Also:

DcPV is stored in the oviduct of parasitoid females, replicates in parasitoid larvae and is transmitted to the host during larval development.

If I understand correctly, this virus is not one of the so-called "polydnaviruses" injected by other species of parasitic wasp.

For some reason, the wasp prefers to parasitize female ladybird hosts, although I think it will still use male hosts in a minority of cases.

Sources:

See also:

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    $\begingroup$ Great job (+1). (I have the same suggestions for improvement that I made on your other answer and did a little tidying up of the formatting for your sources.) $\endgroup$ – tyersome Dec 14 '19 at 20:54
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The species of wasp in the video you link to is Cotesia glomerata. Furthermore, there is at least one other species, Glyptapanteles, which parasitizes other caterpillar species in the same way and induces the same behaviour in its host.

I'm not sure which virus it is.

http://www.newscientist.com/article/dn14053-zombie-caterpillars-controlled-by-voodoo-wasps.html?feedId=online-news_rss20

Is it possible? Of course, you have an example! Though, there is a small caveat. Some of the offspring sacrifice themselves to induce the behavioral change after the rest of the brood has emerged.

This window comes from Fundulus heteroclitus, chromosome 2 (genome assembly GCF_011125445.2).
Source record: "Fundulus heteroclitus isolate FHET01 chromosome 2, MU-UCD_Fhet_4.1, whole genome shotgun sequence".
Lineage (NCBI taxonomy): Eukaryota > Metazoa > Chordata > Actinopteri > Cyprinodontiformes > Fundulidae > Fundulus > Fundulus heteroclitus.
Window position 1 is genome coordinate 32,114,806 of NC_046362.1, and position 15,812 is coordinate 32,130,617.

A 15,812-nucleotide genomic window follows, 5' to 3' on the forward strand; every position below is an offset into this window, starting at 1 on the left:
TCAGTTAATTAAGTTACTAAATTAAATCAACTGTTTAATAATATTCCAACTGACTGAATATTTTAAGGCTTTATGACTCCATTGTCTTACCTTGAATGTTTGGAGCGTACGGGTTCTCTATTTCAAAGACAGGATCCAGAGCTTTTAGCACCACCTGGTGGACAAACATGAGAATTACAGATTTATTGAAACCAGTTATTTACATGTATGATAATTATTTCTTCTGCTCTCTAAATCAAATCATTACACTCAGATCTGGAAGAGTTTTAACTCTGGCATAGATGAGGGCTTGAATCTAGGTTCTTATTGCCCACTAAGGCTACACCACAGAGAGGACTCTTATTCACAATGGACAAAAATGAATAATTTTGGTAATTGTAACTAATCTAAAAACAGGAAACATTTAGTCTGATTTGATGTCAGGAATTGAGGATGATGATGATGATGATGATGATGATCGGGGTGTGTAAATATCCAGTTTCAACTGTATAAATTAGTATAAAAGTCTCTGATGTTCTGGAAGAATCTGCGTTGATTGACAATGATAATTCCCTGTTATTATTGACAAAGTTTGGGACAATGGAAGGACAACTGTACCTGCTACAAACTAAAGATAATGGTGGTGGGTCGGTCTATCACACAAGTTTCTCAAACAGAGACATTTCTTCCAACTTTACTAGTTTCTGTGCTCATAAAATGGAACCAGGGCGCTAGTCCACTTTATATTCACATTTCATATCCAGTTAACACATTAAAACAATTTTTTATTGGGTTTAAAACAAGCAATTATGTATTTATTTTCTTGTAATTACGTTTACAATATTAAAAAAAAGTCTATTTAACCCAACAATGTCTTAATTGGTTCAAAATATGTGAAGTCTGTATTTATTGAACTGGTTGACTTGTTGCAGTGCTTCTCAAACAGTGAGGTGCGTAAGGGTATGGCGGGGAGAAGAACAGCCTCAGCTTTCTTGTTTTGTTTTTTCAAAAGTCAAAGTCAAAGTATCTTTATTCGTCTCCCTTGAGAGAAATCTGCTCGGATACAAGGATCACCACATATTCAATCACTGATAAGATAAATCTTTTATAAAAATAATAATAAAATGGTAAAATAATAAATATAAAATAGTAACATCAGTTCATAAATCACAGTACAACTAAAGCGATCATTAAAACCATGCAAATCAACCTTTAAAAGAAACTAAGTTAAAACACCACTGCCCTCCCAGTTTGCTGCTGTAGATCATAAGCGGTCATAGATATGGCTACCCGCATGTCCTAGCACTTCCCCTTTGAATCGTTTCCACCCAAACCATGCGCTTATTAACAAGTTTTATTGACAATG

Is it common among parasitic wasps? No. While injecting offspring into host species is a common theme for parasitic wasps, and while there are a handful which somehow induce behavioral changes in the host animals - continuing the manipulation after leaving the host animal is extremely rare among parasites in general.

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  • $\begingroup$ Thanks! It's even more fascinating, because of altruistic motive (unless polyembryony was common among Glyptapanteles so that all larvae in one host will be genetically the same). I ask if such change in behaviour is possible, because I don't completely trust the information in popular science sources. I would accept your answer, but first I'd like to wait, maybe someone will find anything about that mysterious virus. $\endgroup$ – Marta Cz-C Aug 24 '12 at 14:56
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In the study by Whitfield 1990 (1) I found the information that the parasitic wasp from family Ichneumonidae have interesting symbiotic viruses called polydnaviruses. This virus stay as provirus in the wasps genome and is transmitted vertically between subsequent generations of parasitoid. It does not harm the wasp and it is transmitted to the wasps hosts (usually caterpillar). The virus does not replicate in the caterpillar, but alter it's physiology: supress immune response and metamorphosis and increases the amount of nutrients in caterpillars hemolymph.

Still, I have not found any references about this kind of virus altering the behaviour of the caterpillar after the emergence of wasps larvae.

[1] Whitfield, J. B. (1990). Parasitoids, Polydnaviruses and Endosymbiosis. Parasitology Today, 6(12), 381-384. (free PDF)